Elisabeth Morrow School Students and Assemblywoman Vainieri Huttle Take Part inTeen Bullying Conference
By Mel Fabrikant Friday, March 01, 2013, 10:44 AM EST
Hosted by:Teen Department at the Kaplen JCC on the Palisades and
The Bergen Family Center of Englewood
Friday, March 1, 2013, 8:30 AM - 1 PM
“Our plan is to reach out to approximately 200 middle school students in 18 local townships to attend the conference as “student delegations,” explains Teen Director Sara Sideman. “They will spend the morning with a keynote speaker, who will address the dangers of bullying, the importance for standing up to bullying, and reporting it when it occurs. The students will then attend breakout sessions, where they will work closely with their peers to break down barriers and have meaningful discussions about the dangers and consequences of bullying.”
The keynote speaker is Krysten Moore, the National Youth Ambassador for STOMP Out Bullying and Love Our Children USA, who also founded her own organization called SHINE (Student’s Helping Instill New Esteem) which was recognized as a “Make It Your Own Top 100 New Charities” by the Case Foundation in 2006. Being verbally abused throughout her own middle school years, Krysten is determined to take a stand and spends her time visiting elementary and middle schools speaking firsthand about the negative effects of bullying.
The breakout sessions will focus will be on three important topics: cyber-bullying, bullying Intervention and the emotional affects of bullying. These sessions will incorporate lectures, discussions, and hands-on activities that will bring the serious issues of bullying “to life” so they will feel personally invested in wanting to make a difference. Finally, the students will attend workshops led by student leaders and adult facilitators, who will help them plan strategies on how to bring back what they learn at the conference to their schools.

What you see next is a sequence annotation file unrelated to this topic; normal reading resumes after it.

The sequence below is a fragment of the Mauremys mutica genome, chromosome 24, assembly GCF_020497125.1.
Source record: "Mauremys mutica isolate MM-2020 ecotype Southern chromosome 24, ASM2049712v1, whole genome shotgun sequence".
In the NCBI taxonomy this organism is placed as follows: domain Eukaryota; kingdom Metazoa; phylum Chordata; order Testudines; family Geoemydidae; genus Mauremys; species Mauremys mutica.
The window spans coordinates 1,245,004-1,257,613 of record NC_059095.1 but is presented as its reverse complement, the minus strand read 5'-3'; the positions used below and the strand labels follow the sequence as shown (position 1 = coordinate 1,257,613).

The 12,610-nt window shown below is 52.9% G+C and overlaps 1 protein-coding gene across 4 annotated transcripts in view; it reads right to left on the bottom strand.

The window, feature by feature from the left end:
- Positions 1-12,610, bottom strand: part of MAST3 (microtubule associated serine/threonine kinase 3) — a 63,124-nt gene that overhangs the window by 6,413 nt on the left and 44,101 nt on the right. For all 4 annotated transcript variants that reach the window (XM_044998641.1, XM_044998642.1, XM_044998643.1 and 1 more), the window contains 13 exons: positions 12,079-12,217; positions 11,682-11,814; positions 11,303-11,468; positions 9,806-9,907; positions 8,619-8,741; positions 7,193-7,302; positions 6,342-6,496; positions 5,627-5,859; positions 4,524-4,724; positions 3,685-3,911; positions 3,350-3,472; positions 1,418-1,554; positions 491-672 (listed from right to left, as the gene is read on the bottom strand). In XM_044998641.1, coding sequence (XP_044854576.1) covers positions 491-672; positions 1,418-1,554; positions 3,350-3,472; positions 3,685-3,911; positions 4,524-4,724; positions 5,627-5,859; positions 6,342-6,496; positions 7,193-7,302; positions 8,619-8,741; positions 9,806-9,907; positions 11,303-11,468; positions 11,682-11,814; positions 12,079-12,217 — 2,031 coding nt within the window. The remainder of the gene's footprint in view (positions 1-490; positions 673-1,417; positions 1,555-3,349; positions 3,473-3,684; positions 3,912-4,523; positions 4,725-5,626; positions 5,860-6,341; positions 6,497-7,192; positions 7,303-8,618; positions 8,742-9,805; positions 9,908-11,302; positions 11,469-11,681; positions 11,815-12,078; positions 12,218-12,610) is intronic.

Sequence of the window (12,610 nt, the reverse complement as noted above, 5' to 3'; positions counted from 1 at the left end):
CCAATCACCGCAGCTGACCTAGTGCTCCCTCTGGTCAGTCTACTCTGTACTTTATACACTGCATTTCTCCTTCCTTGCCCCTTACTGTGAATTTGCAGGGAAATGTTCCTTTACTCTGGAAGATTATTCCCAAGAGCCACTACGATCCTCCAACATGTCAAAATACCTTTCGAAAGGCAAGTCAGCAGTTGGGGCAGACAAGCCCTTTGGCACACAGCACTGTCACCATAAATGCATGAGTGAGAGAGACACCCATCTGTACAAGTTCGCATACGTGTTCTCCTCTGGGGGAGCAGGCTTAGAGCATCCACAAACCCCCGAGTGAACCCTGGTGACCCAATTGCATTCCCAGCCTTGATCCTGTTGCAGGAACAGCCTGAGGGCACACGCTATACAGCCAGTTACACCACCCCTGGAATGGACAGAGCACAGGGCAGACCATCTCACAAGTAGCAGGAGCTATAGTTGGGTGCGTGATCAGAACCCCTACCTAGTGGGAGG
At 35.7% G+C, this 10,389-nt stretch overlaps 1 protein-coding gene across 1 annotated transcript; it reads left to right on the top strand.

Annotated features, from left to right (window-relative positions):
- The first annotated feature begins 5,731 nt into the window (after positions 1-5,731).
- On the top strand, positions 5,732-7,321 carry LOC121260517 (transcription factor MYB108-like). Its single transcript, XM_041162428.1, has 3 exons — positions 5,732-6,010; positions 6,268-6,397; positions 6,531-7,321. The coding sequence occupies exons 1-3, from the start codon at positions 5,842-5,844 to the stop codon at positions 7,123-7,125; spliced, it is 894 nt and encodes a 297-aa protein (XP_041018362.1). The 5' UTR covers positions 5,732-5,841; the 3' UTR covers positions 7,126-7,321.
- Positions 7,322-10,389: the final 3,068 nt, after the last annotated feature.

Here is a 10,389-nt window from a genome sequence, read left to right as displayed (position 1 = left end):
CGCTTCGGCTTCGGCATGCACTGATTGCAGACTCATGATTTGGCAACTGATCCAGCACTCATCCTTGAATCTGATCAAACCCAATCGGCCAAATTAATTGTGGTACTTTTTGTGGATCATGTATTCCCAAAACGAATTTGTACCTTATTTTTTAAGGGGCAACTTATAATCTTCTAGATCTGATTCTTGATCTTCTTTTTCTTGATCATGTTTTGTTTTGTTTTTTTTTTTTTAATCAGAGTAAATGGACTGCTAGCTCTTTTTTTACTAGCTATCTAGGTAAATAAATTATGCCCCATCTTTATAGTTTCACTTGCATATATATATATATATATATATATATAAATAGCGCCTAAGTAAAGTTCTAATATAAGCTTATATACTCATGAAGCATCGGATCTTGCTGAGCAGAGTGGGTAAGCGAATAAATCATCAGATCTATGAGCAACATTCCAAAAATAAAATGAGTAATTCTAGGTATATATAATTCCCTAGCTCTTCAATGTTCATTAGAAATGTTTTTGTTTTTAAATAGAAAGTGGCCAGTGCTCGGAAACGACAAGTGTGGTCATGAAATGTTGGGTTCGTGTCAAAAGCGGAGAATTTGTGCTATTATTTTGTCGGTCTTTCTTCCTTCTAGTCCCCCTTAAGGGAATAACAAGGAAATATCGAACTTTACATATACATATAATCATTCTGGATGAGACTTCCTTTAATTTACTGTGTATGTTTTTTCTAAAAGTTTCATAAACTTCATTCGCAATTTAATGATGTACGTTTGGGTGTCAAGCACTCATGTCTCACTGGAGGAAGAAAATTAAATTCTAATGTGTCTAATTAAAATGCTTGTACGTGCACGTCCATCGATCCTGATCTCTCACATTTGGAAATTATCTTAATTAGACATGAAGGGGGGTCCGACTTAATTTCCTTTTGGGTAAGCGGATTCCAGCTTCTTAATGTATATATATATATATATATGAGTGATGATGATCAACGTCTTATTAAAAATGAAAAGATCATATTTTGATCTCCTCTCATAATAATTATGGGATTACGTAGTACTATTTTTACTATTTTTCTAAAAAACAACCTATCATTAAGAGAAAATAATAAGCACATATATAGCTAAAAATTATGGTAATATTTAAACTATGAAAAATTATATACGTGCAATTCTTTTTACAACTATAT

“We are eager to send these students back to their schools excited, motivated and equipped with tangible ideas to help prevent bullying and support its victims,” adds Sara Sideman. “By placing the reins in their hands, and giving them the tools and access they need to make a difference when it comes to a serious teen issue, we will empower these young students to become strong leaders in their communities. We know that this experience will have a meaningful and lasting effect on every council participant, and they, in turn, will turn around and empower the younger students. Together, they will stand up to bullying and fight for positive social change.”
“The importance of this conference is to guide our youth on how to be leaders in our community,” says Ryan Mion of the Bergen Family Center. “Our mission is to prepare them to take action steps that foster social change for the betterment of society and/or communities we serve.”
For more information, contact Sara Sideman at 201.408.1469 or email firstname.lastname@example.org.
About The Elisabeth Morrow School
The Elisabeth Morrow School is a premier independent co-educational day school featuring an innovative and engaging Early Childhood, Lower School and Middle School academic programs. Our experienced teachers and nurturing community understand the development of children, with emphasis on character, preparation and placement in outstanding regional high schools. The Elisabeth Morrow School is located in the town of Englewood, in Bergen County, Northern New Jersey. For visits and tours, contact the Admissions Office at email@example.com, 201-568-5566 extension 7212. www.elisabethmorrow.org
About Assemblywoman Vainieri Huttle
Ms. Vainieri Huttle was elected to the Assembly in 2005 and re-elected in 2007 and 2009. She also served on the Bergen County Board of Chosen Freeholders from 2001 to 2007, and was selected to serve as chair in 2003 and 2004. In 2010, Assemblywoman Huttle sponsored the New Jersey Anti-Bullying Bill of Rights, as well as several measures to improve the lives of individuals with developmental disabilities, including laws to create a registry of offenders who abuse persons with special needs and to eliminate the word “retarded” from state statutes. Ms. Vainieri Huttle is presently the Chair of the Assembly Human Services Committee. Over the past year, she has led the Committee on a tour of all of the state’s seven developmental centers and five psychiatric facilities in an effort to enhance the Committee’s understanding of New Jersey’s complex human services system.